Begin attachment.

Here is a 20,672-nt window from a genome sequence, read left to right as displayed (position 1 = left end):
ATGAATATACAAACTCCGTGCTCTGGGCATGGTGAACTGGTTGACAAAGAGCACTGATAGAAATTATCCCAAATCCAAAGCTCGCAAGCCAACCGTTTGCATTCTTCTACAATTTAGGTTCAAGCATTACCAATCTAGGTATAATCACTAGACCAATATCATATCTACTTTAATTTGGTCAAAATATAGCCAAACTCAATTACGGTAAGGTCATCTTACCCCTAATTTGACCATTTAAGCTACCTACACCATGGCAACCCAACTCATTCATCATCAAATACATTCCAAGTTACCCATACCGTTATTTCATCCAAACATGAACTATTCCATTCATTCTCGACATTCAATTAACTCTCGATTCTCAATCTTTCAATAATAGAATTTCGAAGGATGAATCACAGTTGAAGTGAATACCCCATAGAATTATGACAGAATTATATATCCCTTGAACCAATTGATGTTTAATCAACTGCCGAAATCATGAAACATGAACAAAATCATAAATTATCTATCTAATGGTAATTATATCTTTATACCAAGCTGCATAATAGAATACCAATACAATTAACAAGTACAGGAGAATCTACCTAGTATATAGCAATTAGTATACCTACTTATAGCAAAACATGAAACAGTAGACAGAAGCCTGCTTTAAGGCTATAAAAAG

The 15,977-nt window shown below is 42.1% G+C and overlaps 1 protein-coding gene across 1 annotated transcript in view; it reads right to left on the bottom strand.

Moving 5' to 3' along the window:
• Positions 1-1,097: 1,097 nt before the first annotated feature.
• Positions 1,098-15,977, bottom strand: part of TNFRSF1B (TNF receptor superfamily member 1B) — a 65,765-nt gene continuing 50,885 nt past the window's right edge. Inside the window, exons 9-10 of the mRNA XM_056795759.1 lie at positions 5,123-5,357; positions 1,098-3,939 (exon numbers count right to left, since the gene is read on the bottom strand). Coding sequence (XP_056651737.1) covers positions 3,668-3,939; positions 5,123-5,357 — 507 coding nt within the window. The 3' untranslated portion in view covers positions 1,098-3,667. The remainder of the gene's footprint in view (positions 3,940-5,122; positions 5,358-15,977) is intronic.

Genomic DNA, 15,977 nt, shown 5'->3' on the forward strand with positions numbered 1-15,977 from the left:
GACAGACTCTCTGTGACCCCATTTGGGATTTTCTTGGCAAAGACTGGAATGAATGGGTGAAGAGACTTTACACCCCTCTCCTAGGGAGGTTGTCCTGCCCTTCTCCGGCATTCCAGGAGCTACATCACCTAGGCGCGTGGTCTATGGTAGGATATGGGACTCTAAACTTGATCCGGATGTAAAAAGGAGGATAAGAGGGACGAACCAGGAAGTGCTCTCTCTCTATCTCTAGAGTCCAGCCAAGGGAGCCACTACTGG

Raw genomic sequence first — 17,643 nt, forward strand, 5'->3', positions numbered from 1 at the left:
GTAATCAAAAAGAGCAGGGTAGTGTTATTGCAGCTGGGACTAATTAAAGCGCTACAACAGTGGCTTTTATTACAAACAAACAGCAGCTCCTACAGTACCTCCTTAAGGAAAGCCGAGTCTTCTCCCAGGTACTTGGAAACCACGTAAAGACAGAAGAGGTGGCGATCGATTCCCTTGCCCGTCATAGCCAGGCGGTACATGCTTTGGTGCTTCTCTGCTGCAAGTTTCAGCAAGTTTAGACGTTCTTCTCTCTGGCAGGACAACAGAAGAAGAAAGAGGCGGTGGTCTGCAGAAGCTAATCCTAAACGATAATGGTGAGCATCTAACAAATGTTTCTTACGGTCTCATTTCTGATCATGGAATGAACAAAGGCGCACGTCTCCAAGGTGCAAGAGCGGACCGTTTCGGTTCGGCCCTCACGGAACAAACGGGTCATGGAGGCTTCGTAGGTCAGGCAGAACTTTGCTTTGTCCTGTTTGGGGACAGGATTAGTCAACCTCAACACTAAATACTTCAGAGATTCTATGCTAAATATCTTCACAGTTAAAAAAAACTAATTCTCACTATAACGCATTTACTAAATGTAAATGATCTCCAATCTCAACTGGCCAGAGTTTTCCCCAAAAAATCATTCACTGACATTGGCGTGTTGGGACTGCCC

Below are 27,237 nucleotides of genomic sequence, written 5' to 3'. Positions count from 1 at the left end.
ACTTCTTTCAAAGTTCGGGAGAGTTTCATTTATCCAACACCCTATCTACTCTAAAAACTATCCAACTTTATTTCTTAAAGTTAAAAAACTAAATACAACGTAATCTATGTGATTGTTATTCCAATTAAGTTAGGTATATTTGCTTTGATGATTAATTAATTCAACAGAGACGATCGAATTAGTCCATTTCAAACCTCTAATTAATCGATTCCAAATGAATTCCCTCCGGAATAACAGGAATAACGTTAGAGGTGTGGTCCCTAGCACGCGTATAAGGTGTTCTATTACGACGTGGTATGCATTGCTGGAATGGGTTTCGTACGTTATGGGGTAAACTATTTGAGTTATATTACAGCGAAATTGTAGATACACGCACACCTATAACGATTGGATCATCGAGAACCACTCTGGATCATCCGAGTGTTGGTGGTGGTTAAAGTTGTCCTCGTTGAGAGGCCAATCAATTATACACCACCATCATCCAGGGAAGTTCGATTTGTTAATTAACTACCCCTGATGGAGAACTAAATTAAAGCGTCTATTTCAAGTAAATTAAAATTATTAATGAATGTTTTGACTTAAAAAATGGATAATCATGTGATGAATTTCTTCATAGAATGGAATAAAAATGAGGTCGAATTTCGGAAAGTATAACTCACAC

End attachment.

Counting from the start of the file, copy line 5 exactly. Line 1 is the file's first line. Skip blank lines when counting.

• Positions 1-1,097: 1,097 nt before the first annotated feature.